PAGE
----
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Based on how the gradient descent optimization algorithm works (which you can find extensevily explained in this link), find below the answers to your questions: Has all the loss surface flat area around the optimal thus causing small gradient updates? as far as the updated weights approximate the optimal weight values (and this happens on what you call ...


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There is usually no straightforward interpretation of what cross-entropy means in the context of the given task. In practice, it is more important to follow the trend of how the cross-entropy develops during the training. The measure comes from the information theory. It says how surprised the model is when it has some belief about the output (a distribution)...


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This should be possible using a piecewise exponential loss, something like this: $ f(x) = \begin{cases} x^2 & x < 0\\ \lambda x^2 & x \ge 0 \end{cases} $ with $0 < \lambda < 1$. A $\lambda$ of around 0.02 should roughly give you the scale you want.


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They are different: L2 = $\sqrt{\sum_{i=1}^{N}(y_i-y_{i}^{pred})^2}$ MSE = $\frac{\sum_{i=1}^{N}(y_i-y_{i}^{pred})^2}{N}$ There are sum and square root for L2-Norm, but sum and mean for MSE! We can check it by following code: import numpy as np from sklearn.metrics import mean_squared_error y = np.array(range(10, 20)) # array([10, 11, 12, 13, 14, 15, 16, ...


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Following on Thomas on the relation between the Bray Curtis distance and the F1 score and the calculation of the first and second-order derivatives. If one defines the Bray Curtis distance between vector X and Vector Y as: $\sum |X_i-Y_i| \over {\sum (X_i+Y_i)}$, than the first derivative to $x$ is $d \over (dx)$ $|x - y| \over {(x + y)}$ = $2y(x - y) \over{\...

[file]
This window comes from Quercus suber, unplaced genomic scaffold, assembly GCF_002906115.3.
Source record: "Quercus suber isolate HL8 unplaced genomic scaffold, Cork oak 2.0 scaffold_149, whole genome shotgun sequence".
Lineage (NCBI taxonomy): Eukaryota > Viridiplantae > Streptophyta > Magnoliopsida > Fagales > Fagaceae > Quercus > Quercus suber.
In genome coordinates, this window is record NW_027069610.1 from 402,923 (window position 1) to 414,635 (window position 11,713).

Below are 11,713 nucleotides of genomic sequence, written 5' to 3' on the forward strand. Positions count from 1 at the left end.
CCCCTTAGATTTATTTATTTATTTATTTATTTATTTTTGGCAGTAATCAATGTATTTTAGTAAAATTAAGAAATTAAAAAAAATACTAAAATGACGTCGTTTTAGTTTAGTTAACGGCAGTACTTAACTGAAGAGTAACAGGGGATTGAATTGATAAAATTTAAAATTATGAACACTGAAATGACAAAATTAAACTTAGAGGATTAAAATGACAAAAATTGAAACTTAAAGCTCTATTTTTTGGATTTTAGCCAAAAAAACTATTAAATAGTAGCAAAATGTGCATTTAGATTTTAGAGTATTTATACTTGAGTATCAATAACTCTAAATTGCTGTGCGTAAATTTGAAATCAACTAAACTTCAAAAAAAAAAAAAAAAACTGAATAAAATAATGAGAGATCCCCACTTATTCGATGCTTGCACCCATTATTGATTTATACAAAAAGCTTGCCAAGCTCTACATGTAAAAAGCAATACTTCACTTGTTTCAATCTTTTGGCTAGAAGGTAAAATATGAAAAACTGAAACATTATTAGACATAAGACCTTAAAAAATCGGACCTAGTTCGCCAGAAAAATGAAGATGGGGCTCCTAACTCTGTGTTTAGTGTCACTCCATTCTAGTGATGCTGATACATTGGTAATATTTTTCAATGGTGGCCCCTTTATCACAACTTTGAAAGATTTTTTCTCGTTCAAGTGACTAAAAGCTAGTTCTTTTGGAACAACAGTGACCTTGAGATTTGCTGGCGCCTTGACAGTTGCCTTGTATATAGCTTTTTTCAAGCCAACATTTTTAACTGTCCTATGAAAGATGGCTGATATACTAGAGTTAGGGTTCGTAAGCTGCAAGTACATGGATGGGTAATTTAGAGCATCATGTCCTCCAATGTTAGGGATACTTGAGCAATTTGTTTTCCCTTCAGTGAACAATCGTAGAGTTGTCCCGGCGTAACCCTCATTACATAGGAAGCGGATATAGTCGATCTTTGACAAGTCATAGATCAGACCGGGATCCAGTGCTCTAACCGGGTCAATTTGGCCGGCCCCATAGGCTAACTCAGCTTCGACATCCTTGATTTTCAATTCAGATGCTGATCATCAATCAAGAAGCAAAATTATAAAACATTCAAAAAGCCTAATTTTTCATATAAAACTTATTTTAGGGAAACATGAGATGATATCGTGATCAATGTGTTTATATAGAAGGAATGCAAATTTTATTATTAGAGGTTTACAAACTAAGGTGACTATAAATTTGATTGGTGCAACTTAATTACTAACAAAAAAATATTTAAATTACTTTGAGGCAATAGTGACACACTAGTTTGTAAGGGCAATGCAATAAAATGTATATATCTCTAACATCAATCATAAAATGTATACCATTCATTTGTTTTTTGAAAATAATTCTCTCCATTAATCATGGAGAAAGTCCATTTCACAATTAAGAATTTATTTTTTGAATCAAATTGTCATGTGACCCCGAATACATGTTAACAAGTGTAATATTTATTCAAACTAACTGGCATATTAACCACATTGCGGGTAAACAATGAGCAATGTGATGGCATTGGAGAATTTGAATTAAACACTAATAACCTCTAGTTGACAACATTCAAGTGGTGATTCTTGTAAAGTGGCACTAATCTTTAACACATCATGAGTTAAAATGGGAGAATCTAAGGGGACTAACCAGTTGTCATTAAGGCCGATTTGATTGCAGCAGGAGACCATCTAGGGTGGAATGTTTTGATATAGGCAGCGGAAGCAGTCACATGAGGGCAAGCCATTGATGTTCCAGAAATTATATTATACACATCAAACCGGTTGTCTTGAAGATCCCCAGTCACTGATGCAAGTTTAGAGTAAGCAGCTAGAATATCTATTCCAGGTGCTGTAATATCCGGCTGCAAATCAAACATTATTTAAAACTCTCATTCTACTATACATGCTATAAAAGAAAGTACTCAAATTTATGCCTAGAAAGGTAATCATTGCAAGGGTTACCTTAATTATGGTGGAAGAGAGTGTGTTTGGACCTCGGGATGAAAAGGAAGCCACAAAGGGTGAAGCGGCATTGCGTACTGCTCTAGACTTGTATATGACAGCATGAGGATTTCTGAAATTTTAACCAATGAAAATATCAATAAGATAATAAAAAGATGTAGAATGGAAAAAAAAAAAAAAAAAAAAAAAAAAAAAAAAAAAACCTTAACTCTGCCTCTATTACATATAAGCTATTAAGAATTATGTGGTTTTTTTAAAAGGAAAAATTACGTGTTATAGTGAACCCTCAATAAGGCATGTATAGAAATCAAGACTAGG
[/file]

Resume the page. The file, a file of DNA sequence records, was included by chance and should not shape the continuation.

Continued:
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You should have a list of actual classes, e.g. classes = ['Superman', 'Batman', ...,'Gozilla']. The model outputs per-class logits, but without your dataset interface it's hard to say what your targets is. Since it's a multiclass problem, it should be an integer between 0 and 5. I assume the order of targets and the order of classes in classes list is the ...


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If you're dealing with classification problem, then model.predict is supposed to give you logits. outputs = net(images) _, predicted = torch.max(outputs, 1) for i in range(num_input): print(classes[predicted[i]]) if you have only one input then the predicted class would be as following: classes[predicted[0]] In your case: prediction = F.softmax(...


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The problem is that, in Pytorch, CrossEntropyLoss is more than its name suggests. The documentation says that: This criterion combines nn.LogSoftmax() and nn.NLLLoss() in one single class. This should behave like you expect: Loss = nn.NLLLoss() y = torch.tensor([0.25, 0.25, 0.29, 0.21]).unsqueeze(0) y_true = torch.tensor([2]) Loss(torch.log(y), y_true) ...


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